You know you see when we’re in the storms, his disciples are here in this storm, it’s true too for us, we’re still in his will, and we’re still under his care, but also Jesus comes at those times in those storms and appears to us in very unexpected ways, very beautiful ways.  Sometimes it’s at times and places that we would least expect it, sometimes through means and ways that you could never have guessed, ‘Here comes the Lord, man, here he comes, and he comes to minister to us and bless us, and work in our lives in a very wonderful way.’  And man, what’s true for them is true for us.  It can be in the darkest of night, it can be at a moment where my faith is the littlest, and in unbelief I’m saying ‘There’s no way God can work, there’s no way he possibly can come now.’  But yet then he comes, then he comes.  Faith says ‘I know he’s gonna come.’  Unbelief says ‘No way.’  But he comes.  You know, Jon Courson in his commentary in this teaching on this text, he says a little statement I like, and I’ll quote it to you.  “There are times, we look around and we say ‘The Lord is nowhere, this is awful, the Lord is nowhere.’  But what we should do is slow down, we should slow down, and we should say, we should put his face in it when we say it, instead of ‘The Lord is nowhere’, put his face so that ‘The Lord is now here.’”  Pull that “w” from that “h”.   Not “nowhere”, “now here.”  And that’s what happens here, these guys are thinking ‘He’s nowhere’, a moment later ‘He’s now here.’  And it’s true for you too.  He appears at the chosen hour, at the most timely moment, to give us an experience to teach us something about himself that is so valuable.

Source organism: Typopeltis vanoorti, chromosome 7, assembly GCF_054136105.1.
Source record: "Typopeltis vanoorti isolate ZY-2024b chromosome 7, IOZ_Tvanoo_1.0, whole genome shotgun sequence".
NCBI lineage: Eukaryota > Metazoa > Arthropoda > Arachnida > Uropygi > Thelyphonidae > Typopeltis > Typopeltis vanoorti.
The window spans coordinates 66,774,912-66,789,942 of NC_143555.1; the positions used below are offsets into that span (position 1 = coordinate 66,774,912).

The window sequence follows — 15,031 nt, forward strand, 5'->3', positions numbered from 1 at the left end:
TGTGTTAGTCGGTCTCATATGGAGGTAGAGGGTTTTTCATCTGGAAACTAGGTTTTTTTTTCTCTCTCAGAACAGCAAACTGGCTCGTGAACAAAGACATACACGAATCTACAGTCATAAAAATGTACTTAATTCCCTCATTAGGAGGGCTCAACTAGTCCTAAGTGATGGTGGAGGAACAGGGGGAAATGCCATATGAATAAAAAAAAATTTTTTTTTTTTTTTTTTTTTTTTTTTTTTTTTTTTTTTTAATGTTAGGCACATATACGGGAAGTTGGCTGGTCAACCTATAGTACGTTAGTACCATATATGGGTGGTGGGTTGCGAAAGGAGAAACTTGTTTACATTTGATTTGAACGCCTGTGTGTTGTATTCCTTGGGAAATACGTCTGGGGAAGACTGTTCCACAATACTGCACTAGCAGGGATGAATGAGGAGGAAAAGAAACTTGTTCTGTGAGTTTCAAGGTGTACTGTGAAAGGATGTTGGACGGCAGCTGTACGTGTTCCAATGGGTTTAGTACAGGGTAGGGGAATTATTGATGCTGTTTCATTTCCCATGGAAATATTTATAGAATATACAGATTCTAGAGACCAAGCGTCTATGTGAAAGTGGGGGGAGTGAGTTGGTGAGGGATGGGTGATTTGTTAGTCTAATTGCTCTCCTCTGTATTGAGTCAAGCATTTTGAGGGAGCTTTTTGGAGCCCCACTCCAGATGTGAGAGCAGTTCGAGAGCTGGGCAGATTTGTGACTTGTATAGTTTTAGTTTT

I wish I could have had this letter with you to read to you this morning, and not able to get it.  I referred to coincidentally last week in our study of a friend of mine, Glen Wade, back in San Diego when I was coming here.  He was a good pastor friend of mine, and boy he was so involved in my life, and so excited about me coming here, this whole radio thing.  But just as I shared last week, as I was coming out to see the station, he came by my office at Caterpillar and said ‘Hey, pray for Pam, she’s got this cyst, ovarian cyst, probably no big deal, just pray for her.’  Came back from seeing the station, and went back there, and he came into my office, I was so excited to tell him, but he had news for me, and that was when they opened up Pam, it turned out they just closed her up, she had cancer.  I came here, was here for about six months getting this station going, and my friend, Glen and Pam Wade, they’re back there, she went through chemo, and it turns out come December she died.  Hard season.  He’s got two young boys.  Well I have a letter, I wish I could read it, wish I could read it, but maybe another time.  But it was a letter from a man who wrote Glen, this man had also lost a young wife, had a couple young kids.  Biggest storm of his life.  But he writes to Glen, because in the storm, Jesus came to him in an unexpected way, and revealed himself to him, in such a way, that when it was done, he learned, as he wrote to my friend Glen, he says “I learned in this season that the love of Christ, the love and life of Christ, is greater than life, it is greater than life.”  And so then he wrote to Glen this question.  He says, “Glen,” as Glen was in this storm, “do you know, are you experiencing in this, that the love of Christ is better than life.”  I tell you, that is a lesson.  When we learn that lesson, life from this point out is different, it’s not the same.  When you know that the love of Christ is better than life.  But you know, those types of lessons often only come in the storms, in the storms.  It is an amazing thing as a Christian, you could be in such a storm as my friend Glen, and then later he’d tell you, “I learned in that storm, the love of Christ is better than life, it’s better than life.”  These guys, Jesus appears to them, they don’t understand at this point, this is all unexpected.  They’re shrieking, and suddenly, you know there’s the waves and the wind and the shrieking, now there’s his voice they suddenly hear, the voice of the Lord.  He says to them “Be of good cheer.”  Right then, right there, “be of good cheer.”  Man, that is so amazing.  They’re screaming, he says “Be of good cheer.”  You know, I’m going ‘Waaaah!’, “Be of good cheer!”.  And you know, the Christian life is like that at times, isn’t it?  It can be an emotional rollercoaster.  I’ve found that to be true.  I can be ‘Waaah!’, and then a moment later going ‘Praise the Lord!  I can’t believe that happened.  That’s incredible.  That’s wild.’  ‘Seems so hopeless,’ then ‘That’s so beautiful’ it’s a rollercoaster at times.  They’re screaming, they’re in fear, “Be of good cheer,” he says, “it is I, do not be afraid.”  “It is I”, the Greek is Eimi, [Strongs # 1510, AM as in I AM, plus other applications], and that is an expression that he uses at other times, referring to himself.  He does it a number of times, and one of those times is when the religious leaders have him there, and they’re of course trying to get at him, and he responds at one time, he says “I AM” as he speaks “Before Abraham was”, he says “I AM” [cf. John 8:58], referring back to Exodus 3:13-14, when God appeared to Moses in the burning bush, and God said to Moses “I AM who I AM.”  That Greek statement, it’s Hebrew there, but later in the Greek, when Jesus says before Abraham was I AM, that’s the same words he uses here.  He says “It is I”, same words.  And you know, those words have weight at this moment.  He says that, “It is I”, and it can be seen that way “I AM”, Son of God, “It is I”.  Man, standing on the waves of the sea right there, those words suddenly mean something when I look at you, you know, you’re God.